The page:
The new budget shows only $521 million of the $900 million in annual revenue loss, due to the way in which lawmakers phase in the tax cuts. The tax cuts kick in starting January 2019 – the second half of the second year of the two-year budget. Thus, lawmakers were not required to account for roughly $400 million of the annual cost of the tax cuts, as the fiscal impact of the tax cuts only reflect half of fiscal year 2019 (January 2019 through June 2019). However, future lawmakers will have to address the unaccounted for $400 million reduction in revenue availability, as the state’s constitution requires lawmakers to pass a balanced state budget.”

The report also finds, perhaps not surprisingly, that recent North Carolina tax cuts have disproportionately benefited white taxpayers:

“Not only have tax changes passed since 2013 held in place systems that solidify income inequality, but they also have reinforced systemic racism that excludes racial and ethnic groups from the path to upward economic mobility by delivering the greatest share of the net tax cut to white taxpayers and undercutting public investments. Eighty-one percent (81 percent) of the net tax cut goes to white taxpayers, despite this group of taxpayers representing two-thirds (66 percent) of North Carolina taxpayers. By contrast, only 19 percent of net benefits go to taxpayers of color, despite these taxpayer groups representing 34 percent of all taxpayers.”

Click here to access the full report.

Commentary

The next time someone tries to equate white supremacists and those who decry hatred and discrimination…

Donald Trump speaking

President Donald Trump

One of the more pernicious bits of conservative spin in the post-Charlottesville debate is that there there is some kind of equivalency between the Nazis and other white supremacists who keep emerging from dark corners of the republic and the handful of anti-racist and anti-fascist protesters who have risen in some instances to confront them. North Carolina state senator Dan Bishop even went so far this week as to attempt to equate the violent white supremacy movement with the “Black Lives Matter” movement.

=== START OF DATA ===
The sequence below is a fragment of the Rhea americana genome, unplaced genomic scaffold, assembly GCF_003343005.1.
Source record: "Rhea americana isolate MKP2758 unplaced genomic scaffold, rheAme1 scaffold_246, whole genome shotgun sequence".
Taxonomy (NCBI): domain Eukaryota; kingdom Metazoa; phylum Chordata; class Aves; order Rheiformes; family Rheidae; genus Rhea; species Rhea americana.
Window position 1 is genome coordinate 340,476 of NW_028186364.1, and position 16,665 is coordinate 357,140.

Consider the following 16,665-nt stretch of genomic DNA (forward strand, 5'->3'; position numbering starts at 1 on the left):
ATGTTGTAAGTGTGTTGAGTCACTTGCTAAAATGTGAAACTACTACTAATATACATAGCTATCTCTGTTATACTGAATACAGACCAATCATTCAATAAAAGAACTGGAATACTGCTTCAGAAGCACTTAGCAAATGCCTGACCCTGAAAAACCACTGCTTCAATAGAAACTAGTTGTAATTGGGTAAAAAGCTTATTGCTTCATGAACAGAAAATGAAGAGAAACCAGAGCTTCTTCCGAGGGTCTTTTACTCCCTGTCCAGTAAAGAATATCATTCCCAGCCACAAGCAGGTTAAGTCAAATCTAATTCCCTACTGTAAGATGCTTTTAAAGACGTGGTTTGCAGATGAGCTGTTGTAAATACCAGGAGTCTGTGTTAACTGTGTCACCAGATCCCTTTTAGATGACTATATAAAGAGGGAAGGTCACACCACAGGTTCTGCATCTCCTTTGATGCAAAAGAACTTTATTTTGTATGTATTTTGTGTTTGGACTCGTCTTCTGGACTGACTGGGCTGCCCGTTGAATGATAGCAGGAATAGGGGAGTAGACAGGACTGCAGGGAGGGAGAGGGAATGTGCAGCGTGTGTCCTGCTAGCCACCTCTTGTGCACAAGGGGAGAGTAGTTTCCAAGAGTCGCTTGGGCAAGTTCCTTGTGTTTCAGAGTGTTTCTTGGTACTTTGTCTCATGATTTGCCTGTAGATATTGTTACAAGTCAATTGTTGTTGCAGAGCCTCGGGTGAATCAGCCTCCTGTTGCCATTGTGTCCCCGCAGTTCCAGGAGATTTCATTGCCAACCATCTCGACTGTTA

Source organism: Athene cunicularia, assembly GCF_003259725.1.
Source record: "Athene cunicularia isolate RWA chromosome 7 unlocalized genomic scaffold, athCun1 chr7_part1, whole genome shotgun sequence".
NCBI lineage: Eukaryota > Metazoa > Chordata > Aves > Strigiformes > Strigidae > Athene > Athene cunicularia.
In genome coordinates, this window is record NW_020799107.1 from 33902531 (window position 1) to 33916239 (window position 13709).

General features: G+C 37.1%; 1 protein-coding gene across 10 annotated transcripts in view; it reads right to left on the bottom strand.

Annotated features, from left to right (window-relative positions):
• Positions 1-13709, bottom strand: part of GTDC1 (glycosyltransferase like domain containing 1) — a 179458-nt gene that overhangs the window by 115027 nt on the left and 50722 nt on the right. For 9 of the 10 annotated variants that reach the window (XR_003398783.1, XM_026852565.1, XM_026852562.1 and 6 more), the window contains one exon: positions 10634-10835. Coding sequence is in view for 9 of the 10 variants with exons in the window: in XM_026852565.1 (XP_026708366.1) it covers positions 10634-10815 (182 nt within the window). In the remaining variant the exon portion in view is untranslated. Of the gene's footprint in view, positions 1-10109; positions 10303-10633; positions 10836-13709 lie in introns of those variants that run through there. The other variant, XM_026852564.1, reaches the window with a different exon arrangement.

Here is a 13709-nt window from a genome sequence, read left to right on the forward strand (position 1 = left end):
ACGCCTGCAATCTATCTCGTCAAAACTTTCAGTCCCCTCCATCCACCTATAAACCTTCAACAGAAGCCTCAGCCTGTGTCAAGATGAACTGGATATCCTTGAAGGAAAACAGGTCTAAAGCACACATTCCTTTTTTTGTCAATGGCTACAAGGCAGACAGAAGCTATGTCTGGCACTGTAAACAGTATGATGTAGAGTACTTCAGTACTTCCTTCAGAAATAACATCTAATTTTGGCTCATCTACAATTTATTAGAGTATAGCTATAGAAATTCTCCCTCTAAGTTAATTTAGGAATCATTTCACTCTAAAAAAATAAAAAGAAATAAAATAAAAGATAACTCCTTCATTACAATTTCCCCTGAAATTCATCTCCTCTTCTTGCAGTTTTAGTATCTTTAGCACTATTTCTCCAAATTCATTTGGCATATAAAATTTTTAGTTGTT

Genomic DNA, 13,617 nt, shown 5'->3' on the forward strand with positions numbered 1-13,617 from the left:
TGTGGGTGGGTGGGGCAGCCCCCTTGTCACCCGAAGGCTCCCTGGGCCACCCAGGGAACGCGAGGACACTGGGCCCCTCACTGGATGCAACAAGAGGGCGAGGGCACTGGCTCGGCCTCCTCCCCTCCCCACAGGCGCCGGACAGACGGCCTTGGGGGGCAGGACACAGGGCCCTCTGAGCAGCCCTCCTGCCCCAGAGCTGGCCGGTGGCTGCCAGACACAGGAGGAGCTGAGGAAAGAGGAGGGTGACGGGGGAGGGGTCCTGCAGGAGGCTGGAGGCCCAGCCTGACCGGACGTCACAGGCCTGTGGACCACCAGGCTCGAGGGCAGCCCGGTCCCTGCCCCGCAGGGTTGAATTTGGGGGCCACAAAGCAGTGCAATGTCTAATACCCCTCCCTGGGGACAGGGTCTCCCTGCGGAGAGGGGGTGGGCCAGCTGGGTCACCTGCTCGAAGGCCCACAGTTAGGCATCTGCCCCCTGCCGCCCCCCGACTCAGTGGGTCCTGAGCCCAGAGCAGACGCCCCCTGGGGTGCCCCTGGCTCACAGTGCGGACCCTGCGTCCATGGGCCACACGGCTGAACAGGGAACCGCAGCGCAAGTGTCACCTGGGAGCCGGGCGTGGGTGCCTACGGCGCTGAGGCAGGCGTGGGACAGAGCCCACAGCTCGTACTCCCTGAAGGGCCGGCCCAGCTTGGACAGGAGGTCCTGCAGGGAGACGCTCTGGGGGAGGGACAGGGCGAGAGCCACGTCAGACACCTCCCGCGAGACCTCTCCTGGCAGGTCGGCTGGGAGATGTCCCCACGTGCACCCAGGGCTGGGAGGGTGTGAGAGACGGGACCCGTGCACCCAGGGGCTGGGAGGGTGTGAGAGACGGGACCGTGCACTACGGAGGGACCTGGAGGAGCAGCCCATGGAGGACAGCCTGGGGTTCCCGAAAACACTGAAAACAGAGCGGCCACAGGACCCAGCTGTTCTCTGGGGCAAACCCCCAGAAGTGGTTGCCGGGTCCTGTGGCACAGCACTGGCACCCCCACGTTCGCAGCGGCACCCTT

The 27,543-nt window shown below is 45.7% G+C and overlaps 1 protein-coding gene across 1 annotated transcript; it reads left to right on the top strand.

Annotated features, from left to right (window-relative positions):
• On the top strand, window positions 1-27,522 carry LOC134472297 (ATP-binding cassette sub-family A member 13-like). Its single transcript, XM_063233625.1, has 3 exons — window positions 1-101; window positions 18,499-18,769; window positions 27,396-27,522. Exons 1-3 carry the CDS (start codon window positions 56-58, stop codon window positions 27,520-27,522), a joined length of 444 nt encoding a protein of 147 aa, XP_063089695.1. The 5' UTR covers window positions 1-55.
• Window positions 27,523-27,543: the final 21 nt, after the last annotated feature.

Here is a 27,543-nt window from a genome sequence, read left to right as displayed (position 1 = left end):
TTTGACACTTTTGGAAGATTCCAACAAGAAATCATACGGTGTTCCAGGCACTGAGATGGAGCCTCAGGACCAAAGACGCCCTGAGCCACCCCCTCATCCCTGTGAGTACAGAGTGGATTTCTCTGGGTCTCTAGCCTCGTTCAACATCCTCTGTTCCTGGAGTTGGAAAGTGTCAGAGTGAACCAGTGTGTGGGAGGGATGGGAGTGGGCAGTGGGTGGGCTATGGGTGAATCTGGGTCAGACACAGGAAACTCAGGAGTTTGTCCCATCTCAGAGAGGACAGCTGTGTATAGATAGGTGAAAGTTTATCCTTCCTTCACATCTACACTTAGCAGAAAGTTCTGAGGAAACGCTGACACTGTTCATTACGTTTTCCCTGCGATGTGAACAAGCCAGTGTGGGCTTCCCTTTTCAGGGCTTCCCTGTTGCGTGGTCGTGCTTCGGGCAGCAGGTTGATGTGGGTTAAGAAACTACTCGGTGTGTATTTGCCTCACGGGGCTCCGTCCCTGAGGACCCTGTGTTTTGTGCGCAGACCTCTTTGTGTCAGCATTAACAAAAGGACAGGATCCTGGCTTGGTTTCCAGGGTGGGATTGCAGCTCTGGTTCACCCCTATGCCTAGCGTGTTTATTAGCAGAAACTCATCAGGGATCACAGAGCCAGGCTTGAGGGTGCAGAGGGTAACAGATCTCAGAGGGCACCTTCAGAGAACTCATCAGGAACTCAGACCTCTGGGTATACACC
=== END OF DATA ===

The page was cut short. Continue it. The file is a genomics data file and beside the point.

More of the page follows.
This is, in a word, hogwash.

The notion that there is any meaningful similarity between armed, hate-spewing marchers who shout “Heil Trump!”, drive automobiles into crowds and position themselves menacingly outside synagogues with assault weapons on the one hand, and passionate unarmed counter-protesters (or even, for that matter, those who commit civil disobedience or wrongful acts of vandalism against inanimate statues and monuments) on the other, is utterly without merit. And as for the Black Lives Matter movement, click here to read the hope-inspiring and life and dignity-affirming guiding principles. Would that Mr. Bishop would do so.

To be sure, there are a handful of anti-white supremacists in the country who have voiced support for the use of violence against the racist Right and they are wrong to do so. As King and Gandhi taught us so well in the last century, non-violence is the only way forward.

That said, it is utter folly to claim that these two sides are on par with each other or somehow equally threatening to domestic tranquility. If you have any doubts about this, just try to imagine what would happen if a group of assault weapon toting men of color wearing battle fatigues stationed themselves menacingly outside of, say, a ultra-conservative white church.

Simply put, this ain’t gonna’ happen and would never be allowed to happen in this country. Never, that is, unless the gun wielding men in fatigues were anti-Semitic white supremacists and the place of worship they were threatening was Charlottesville’s Congregation Beth Israel, as did happen this past Saturday.

The bottom line: Violent hatred and racism have been unloosed in the nation right now and there is one blundering boob of a man who is chiefly responsible for it. What’s more, it is his allies and supporters who are now driving this train and it is not at all clear that he, having spurred on the mob, has the inclination or capacity to rein it back in. Any notion that this crisis is in any way the work of or attributable to the “radical left” is complete nonsense.